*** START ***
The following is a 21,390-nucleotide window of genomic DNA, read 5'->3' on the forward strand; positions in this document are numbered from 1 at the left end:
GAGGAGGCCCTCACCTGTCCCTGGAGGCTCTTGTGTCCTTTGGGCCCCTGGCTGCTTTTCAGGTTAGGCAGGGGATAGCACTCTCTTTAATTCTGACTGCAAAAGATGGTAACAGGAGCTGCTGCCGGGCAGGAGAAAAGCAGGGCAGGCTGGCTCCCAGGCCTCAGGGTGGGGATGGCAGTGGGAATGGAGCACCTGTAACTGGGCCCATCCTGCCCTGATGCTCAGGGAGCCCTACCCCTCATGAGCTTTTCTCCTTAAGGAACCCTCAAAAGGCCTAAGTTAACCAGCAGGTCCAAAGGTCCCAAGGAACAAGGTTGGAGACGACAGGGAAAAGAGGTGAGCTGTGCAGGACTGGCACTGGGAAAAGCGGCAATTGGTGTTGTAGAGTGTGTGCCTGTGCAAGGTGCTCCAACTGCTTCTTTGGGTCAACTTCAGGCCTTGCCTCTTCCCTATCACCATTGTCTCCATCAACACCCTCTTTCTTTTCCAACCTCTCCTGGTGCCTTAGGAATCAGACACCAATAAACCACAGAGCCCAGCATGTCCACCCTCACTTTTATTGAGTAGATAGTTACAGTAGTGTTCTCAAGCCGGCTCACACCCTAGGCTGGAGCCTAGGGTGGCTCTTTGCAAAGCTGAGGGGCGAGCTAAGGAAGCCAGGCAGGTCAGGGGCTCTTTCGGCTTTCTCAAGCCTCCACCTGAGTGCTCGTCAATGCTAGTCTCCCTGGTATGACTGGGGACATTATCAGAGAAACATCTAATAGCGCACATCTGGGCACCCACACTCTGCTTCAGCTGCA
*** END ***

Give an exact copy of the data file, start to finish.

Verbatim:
The following is a 21,390-nucleotide window of genomic DNA, read 5'->3' on the forward strand; positions in this document are numbered from 1 at the left end:
GAGGAGGCCCTCACCTGTCCCTGGAGGCTCTTGTGTCCTTTGGGCCCCTGGCTGCTTTTCAGGTTAGGCAGGGGATAGCACTCTCTTTAATTCTGACTGCAAAAGATGGTAACAGGAGCTGCTGCCGGGCAGGAGAAAAGCAGGGCAGGCTGGCTCCCAGGCCTCAGGGTGGGGATGGCAGTGGGAATGGAGCACCTGTAACTGGGCCCATCCTGCCCTGATGCTCAGGGAGCCCTACCCCTCATGAGCTTTTCTCCTTAAGGAACCCTCAAAAGGCCTAAGTTAACCAGCAGGTCCAAAGGTCCCAAGGAACAAGGTTGGAGACGACAGGGAAAAGAGGTGAGCTGTGCAGGACTGGCACTGGGAAAAGCGGCAATTGGTGTTGTAGAGTGTGTGCCTGTGCAAGGTGCTCCAACTGCTTCTTTGGGTCAACTTCAGGCCTTGCCTCTTCCCTATCACCATTGTCTCCATCAACACCCTCTTTCTTTTCCAACCTCTCCTGGTGCCTTAGGAATCAGACACCAATAAACCACAGAGCCCAGCATGTCCACCCTCACTTTTATTGAGTAGATAGTTACAGTAGTGTTCTCAAGCCGGCTCACACCCTAGGCTGGAGCCTAGGGTGGCTCTTTGCAAAGCTGAGGGGCGAGCTAAGGAAGCCAGGCAGGTCAGGGGCTCTTTCGGCTTTCTCAAGCCTCCACCTGAGTGCTCGTCAATGCTAGTCTCCCTGGTATGACTGGGGACATTATCAGAGAAACATCTAATAGCGCACATCTGGGCACCCACACTCTGCTTCAGCTGCA